R N Bhaskar

13 July 2015

There are signs of gloom.  People have already begun grumbling, even accusing the government of causing a slowdown. A major pointer is the dipping flow of investments into India. Is the Indian economy sinking?

Maybe not. There are good reasons to suggest that this gloom could be short-lived. For several reasons.

First, the global slowdown in investments began much before the present government came to power. India, too, moved in tandem. However, unlike others, India could buck this trend this year. 

Second, remember that an economic slowdown is inevitable when there is a large-scale crackdown on big corruption. This is because when the flow of easy money gets stanched, the first casualties are invariably clubs, pubs, restaurants, cabs and airlines — where such money gets sloshed around. 

proposed investments in India

Faith in specious logic then prevails. But that is like justifying the existence of a monarch who squeals, “If you do away with me, what will happen to my 300 concubines? My 1,000 servants? The gardeners? The advisors?”
For those affected, the clean-up exercise is traumatic. But this exercise eventually allows for healthier, more equitable and sustainable growth.

Consider some of the moves already initiated (some taken from Ambit Capital’s May 15 report): 

Civil servants and public sector company chiefs have been pressured to deliver, and to desist from graft (watch the manner in which their daily attendance and activity is monitored at www.attendance.gov.in). Criminal prosecutions have been launched against executives from prominent oil & gas, steel and power companies. More high-powered measures against corruption are contemplated.

Crony capitalists and contractors have been compelled into re-thinking their traditional approach of rigging the system. The auction of telecom spectrum and coal mining licences bear testimony to this fact. 

Subsidy related fraud is being attacked through the Direct Benefits Transfer (DBT) and the Aadhaar route. This has already been done for LPG (cooking gas). Now the PDS (public distribution system) is also being linked to DBT in a phased manner. That should help rein in subsidies, which have crowded out money for development (see chart). Remember, almost 85% of the Rs3.6 lakh crore worth subsidies does not reach the target recipients.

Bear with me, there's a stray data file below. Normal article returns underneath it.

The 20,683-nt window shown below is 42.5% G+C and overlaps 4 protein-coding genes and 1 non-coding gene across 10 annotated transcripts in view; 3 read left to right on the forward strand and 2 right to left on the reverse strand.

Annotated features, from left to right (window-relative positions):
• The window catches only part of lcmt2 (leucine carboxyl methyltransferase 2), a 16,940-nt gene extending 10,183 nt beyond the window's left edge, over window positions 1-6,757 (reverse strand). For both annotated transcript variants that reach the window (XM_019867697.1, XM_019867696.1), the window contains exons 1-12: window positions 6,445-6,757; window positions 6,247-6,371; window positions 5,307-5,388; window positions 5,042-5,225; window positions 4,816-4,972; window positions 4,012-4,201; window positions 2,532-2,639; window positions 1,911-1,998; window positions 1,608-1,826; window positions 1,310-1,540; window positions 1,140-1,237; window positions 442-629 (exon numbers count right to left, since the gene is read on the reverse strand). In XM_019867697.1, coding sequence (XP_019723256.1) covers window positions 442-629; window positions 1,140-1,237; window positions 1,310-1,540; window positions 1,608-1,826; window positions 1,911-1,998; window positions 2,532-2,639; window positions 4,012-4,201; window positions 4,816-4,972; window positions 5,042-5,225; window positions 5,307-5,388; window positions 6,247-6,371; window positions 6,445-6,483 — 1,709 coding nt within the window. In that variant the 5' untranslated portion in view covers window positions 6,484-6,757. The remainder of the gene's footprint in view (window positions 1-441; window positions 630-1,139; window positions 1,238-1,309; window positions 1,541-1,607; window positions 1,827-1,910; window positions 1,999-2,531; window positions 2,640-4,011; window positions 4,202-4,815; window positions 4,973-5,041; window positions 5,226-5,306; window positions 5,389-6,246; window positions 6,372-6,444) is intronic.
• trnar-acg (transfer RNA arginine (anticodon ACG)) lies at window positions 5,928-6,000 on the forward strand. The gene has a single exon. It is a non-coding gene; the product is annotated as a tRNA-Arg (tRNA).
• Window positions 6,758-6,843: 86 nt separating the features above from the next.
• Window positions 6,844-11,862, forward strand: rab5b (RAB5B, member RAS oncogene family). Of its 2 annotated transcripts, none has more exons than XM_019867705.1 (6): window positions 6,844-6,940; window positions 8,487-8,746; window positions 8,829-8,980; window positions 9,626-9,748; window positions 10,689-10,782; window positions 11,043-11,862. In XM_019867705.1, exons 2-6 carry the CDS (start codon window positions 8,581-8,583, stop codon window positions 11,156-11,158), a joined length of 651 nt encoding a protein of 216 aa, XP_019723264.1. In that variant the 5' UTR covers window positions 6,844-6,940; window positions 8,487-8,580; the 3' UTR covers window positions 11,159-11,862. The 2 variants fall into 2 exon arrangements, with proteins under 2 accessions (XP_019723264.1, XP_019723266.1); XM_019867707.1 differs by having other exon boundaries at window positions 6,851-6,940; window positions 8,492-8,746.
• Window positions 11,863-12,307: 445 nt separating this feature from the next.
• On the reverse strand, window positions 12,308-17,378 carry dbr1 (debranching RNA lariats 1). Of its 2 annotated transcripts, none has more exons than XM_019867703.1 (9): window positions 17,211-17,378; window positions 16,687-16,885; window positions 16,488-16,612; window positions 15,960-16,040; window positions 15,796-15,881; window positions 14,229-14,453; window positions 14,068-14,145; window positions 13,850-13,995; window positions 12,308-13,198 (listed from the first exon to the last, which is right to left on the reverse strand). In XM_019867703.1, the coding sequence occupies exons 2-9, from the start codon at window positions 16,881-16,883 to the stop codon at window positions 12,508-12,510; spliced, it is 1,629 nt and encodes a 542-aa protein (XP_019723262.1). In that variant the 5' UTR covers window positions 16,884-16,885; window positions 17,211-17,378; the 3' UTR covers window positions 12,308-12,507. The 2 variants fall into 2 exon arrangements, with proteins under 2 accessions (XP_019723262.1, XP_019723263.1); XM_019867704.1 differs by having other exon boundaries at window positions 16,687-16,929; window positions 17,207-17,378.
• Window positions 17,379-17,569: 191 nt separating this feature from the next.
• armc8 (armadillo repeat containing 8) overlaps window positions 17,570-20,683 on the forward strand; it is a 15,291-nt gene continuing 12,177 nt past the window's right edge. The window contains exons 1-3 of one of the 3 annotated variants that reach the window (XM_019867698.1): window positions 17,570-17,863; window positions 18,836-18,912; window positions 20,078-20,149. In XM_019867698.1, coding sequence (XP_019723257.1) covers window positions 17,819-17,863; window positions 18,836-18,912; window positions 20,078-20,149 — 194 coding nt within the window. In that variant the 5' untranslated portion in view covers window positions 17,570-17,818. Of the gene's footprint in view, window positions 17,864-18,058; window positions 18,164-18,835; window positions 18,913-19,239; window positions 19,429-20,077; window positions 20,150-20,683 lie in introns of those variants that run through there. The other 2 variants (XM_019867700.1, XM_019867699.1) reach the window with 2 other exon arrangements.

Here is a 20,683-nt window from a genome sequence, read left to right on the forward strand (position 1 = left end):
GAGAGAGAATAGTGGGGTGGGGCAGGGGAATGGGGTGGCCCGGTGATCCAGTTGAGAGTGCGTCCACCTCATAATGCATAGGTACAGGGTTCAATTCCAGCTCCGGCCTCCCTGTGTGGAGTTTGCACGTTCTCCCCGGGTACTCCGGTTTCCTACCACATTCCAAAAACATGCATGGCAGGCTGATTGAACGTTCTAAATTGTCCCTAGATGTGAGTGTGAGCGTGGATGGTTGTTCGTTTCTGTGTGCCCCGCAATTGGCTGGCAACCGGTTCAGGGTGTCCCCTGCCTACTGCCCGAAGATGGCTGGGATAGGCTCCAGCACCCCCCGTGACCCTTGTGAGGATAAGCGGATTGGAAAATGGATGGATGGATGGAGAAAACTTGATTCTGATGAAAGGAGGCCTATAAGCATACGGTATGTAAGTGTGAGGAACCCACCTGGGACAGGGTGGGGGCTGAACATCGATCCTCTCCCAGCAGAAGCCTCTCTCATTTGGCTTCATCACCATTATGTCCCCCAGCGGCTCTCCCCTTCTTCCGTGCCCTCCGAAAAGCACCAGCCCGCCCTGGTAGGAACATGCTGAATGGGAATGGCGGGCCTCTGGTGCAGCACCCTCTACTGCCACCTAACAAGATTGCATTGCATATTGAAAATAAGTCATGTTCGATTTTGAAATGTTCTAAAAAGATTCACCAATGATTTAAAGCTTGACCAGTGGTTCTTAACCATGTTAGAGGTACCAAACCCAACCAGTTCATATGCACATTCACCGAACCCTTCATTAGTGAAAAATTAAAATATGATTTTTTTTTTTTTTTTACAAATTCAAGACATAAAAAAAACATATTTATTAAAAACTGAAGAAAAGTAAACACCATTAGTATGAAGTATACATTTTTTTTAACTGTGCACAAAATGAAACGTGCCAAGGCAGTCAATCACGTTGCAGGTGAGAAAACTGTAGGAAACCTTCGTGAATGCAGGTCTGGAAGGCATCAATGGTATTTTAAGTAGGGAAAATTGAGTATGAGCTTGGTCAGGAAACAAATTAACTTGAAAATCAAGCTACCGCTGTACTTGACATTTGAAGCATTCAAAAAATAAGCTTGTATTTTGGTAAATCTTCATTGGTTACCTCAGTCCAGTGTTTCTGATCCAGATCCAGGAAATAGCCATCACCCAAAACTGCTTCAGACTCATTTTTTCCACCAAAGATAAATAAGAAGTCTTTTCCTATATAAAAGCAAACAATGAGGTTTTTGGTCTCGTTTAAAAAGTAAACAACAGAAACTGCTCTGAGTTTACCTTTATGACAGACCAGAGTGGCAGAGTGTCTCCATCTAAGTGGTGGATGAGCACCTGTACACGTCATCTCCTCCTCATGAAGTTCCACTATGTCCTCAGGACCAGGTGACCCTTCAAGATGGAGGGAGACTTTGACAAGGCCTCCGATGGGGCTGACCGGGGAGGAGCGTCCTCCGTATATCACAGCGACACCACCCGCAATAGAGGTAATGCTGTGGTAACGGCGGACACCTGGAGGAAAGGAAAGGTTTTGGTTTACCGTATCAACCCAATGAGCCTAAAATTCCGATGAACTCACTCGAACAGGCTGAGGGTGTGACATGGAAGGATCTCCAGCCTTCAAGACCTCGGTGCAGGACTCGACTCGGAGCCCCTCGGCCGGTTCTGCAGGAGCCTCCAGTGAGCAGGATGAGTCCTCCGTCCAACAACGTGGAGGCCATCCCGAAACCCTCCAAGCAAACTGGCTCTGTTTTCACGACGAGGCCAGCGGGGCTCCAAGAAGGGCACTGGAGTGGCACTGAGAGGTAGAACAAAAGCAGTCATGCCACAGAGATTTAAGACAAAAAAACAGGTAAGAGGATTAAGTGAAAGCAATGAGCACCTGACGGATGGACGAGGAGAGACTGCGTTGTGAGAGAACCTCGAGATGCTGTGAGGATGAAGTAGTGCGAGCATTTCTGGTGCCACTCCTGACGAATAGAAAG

When money reaches the right people, consumption demand should rebound. 

The crusade against black money has just been launched. 

The gold bond scheme hopes to bring at least Rs15,000 crore into productive channels. 

All these measures have hit the grey world’s market intermediaries. That in turn has affected consumer spending. Expect some more pockets to get emptied, which in turn will cause some more pain. 

But that is where the third measure becomes important ­— the flow of investments, for fresh job creation.  Expect this flow to increase — most particularly from Singapore, Japan, Germany and Australia. Investments from China have yet to play a significant role. Similarly, expect development of coastal areas to gain momentum. 

Fourth, the restructuring of India’s public sector banks will also be painful, as they are forced to clean up their non-performing assets (see chart). But that could spur greater professionalism within the banking sector.  Lastly, observe other interesting numbers. True, amounts raised through public issues have shrunk (see chart). But that has been more than compensated for by bond markets and the issuance of commercial paper. Translated, this means that investment money for new projects, and new jobs, has just picked up pace, though through non-conventional financing.

As Akash Prakash of Amansa Capital points out, “Roads are getting on track. Officials feel confident that more than 10,000 km would be ordered and over 6,000 km built in 2015-16 (compared with 4,000 km in 2014-15). Of the 80 road projects stuck when the NDA took over, only 20 remain, with 16 projects being taken over by the NHAI, and many being cancelled and re-tendered.”

Similarly, addressing India’s vexatious labour laws (left unchanged for 20 years) has just begun. Link these to other measures aimed at easing the way of doing business (GST is one key measure) and the fog begins to lift. 

A critical area that remains unaddressed is power distribution and power subsidies. And some measures like the beef ban are certainly unwanted, and uncalled for. 

More worrying is the tendency of the human resources ministry to focus on tinkering with good institutions instead of focussing on primary and secondary school education where the rot really lies. But more on that later.

Sectors like real estate will continue being under pressure for some more time (another unfortunate victim of the crusade against black money). 

As Sajjid Chinoy (chief India  economist at JP Morgan) points out, “Capital goods production has increased smartly within the IIP (Index of Industrial Production) and is averaging 10 per cent over the last three months, a consistency and level not seen since the spring of 2011.” This, he adds, is corroborated by sales growth of capital goods companies in the BSE 100, averaging 10-11% over the last two quarters, lending credence to the cap-goods production lift.

Not surprisingly, even while downgrading global growth, the IMF last week upgraded India. Its GDP growth is expected to surpass China’s. Clearly, there should be a lot to cheer about soon.

The author is consulting editor with DNA. 

Read the original article here. 

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